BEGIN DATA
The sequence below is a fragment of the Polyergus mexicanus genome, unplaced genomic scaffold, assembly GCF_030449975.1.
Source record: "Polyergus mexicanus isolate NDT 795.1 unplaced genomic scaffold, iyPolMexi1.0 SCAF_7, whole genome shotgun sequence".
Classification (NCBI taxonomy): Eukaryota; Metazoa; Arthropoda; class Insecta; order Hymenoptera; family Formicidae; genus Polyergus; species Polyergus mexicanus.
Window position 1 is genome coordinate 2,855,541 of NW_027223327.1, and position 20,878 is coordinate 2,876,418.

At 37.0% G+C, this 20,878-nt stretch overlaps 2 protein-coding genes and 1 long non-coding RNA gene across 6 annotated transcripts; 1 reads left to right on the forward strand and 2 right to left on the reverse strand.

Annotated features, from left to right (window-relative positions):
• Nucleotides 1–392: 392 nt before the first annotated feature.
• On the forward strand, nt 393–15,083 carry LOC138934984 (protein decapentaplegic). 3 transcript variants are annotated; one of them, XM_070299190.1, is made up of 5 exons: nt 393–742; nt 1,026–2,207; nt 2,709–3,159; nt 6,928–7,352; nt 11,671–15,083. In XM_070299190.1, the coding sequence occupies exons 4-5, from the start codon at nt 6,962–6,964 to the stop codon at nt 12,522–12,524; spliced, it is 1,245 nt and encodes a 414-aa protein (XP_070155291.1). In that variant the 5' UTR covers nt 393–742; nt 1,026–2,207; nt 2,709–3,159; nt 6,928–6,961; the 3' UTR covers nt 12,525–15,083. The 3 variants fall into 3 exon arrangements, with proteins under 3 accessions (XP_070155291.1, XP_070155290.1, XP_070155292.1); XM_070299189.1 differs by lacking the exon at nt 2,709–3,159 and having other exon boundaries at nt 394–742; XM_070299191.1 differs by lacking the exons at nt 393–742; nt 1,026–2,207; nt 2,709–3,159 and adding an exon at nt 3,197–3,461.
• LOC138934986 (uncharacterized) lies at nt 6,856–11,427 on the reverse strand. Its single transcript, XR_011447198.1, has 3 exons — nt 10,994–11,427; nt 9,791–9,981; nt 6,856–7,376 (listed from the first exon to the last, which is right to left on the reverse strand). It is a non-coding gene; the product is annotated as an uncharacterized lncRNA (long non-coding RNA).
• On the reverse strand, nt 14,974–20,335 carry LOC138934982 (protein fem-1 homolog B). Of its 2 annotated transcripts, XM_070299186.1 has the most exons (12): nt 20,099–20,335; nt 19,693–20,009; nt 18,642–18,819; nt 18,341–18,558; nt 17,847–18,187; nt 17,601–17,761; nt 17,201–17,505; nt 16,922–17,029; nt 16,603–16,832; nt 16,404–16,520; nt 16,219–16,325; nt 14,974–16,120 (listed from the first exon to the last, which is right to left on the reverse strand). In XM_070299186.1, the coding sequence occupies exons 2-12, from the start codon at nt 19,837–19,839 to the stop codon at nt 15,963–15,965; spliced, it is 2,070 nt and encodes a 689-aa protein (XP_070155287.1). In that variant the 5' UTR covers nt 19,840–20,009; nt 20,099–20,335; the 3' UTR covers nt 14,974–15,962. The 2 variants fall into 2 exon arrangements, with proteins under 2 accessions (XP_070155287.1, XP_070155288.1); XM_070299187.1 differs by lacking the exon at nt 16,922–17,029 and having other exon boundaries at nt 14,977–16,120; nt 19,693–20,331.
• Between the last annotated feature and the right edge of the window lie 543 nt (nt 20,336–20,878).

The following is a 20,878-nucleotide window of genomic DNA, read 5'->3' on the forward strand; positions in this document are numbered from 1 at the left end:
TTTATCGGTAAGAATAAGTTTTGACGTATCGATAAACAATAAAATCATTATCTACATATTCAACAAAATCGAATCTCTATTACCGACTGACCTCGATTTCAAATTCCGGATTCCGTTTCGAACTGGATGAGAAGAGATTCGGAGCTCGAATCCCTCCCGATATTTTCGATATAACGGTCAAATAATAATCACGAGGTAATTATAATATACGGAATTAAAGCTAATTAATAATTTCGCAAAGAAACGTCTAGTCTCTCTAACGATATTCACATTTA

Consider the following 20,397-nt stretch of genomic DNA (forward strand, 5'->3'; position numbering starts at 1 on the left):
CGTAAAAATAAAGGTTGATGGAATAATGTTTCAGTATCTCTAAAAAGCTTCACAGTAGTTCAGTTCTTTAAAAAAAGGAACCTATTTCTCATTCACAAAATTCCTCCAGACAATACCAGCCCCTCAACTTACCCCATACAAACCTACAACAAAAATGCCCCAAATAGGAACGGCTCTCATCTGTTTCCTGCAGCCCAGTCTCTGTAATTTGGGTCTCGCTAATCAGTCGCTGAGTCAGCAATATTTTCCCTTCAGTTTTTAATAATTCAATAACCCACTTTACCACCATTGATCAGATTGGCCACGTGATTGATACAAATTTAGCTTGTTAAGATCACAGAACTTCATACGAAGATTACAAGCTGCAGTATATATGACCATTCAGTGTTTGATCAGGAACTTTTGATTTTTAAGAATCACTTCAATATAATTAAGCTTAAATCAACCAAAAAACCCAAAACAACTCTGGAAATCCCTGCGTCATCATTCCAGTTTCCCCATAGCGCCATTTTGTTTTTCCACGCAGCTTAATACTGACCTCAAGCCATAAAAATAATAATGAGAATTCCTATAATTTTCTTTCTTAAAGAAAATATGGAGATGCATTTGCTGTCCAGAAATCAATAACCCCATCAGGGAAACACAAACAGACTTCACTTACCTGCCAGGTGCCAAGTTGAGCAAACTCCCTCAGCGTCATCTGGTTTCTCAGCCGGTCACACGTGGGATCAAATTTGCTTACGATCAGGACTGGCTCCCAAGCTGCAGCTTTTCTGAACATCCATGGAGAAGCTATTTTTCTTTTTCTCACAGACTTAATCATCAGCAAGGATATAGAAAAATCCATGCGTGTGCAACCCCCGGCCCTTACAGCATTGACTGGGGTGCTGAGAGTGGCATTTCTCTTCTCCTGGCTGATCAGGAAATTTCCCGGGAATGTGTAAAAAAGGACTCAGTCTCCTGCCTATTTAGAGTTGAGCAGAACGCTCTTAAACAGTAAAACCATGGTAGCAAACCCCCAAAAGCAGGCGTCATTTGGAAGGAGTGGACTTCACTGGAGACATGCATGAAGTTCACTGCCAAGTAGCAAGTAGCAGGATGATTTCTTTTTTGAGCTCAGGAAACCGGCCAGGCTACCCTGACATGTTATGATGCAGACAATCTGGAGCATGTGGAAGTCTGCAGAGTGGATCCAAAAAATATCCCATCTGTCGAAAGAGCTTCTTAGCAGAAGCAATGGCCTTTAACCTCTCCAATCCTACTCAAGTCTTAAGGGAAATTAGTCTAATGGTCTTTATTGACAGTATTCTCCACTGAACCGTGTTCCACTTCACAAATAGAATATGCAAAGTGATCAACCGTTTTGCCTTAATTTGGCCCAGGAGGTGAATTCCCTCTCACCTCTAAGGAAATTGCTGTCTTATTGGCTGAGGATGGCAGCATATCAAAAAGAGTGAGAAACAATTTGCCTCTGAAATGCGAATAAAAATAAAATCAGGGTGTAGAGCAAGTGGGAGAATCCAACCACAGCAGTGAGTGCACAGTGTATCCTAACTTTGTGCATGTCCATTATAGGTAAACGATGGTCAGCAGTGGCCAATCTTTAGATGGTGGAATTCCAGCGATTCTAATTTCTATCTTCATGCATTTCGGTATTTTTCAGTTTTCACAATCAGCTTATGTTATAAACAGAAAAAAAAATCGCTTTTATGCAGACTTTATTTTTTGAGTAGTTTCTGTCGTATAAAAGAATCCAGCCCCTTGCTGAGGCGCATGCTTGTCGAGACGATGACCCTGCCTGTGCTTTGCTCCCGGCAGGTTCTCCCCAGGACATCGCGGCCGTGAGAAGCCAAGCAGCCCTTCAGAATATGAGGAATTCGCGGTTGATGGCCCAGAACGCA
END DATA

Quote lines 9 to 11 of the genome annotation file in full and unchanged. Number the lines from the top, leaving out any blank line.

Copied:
• LOC138934986 (uncharacterized) lies at nt 6,856–11,427 on the reverse strand. Its single transcript, XR_011447198.1, has 3 exons — nt 10,994–11,427; nt 9,791–9,981; nt 6,856–7,376 (listed from the first exon to the last, which is right to left on the reverse strand). It is a non-coding gene; the product is annotated as an uncharacterized lncRNA (long non-coding RNA).
• On the reverse strand, nt 14,974–20,335 carry LOC138934982 (protein fem-1 homolog B). Of its 2 annotated transcripts, XM_070299186.1 has the most exons (12): nt 20,099–20,335; nt 19,693–20,009; nt 18,642–18,819; nt 18,341–18,558; nt 17,847–18,187; nt 17,601–17,761; nt 17,201–17,505; nt 16,922–17,029; nt 16,603–16,832; nt 16,404–16,520; nt 16,219–16,325; nt 14,974–16,120 (listed from the first exon to the last, which is right to left on the reverse strand). In XM_070299186.1, the coding sequence occupies exons 2-12, from the start codon at nt 19,837–19,839 to the stop codon at nt 15,963–15,965; spliced, it is 2,070 nt and encodes a 689-aa protein (XP_070155287.1). In that variant the 5' UTR covers nt 19,840–20,009; nt 20,099–20,335; the 3' UTR covers nt 14,974–15,962. The 2 variants fall into 2 exon arrangements, with proteins under 2 accessions (XP_070155287.1, XP_070155288.1); XM_070299187.1 differs by lacking the exon at nt 16,922–17,029 and having other exon boundaries at nt 14,977–16,120; nt 19,693–20,331.
• Between the last annotated feature and the right edge of the window lie 543 nt (nt 20,336–20,878).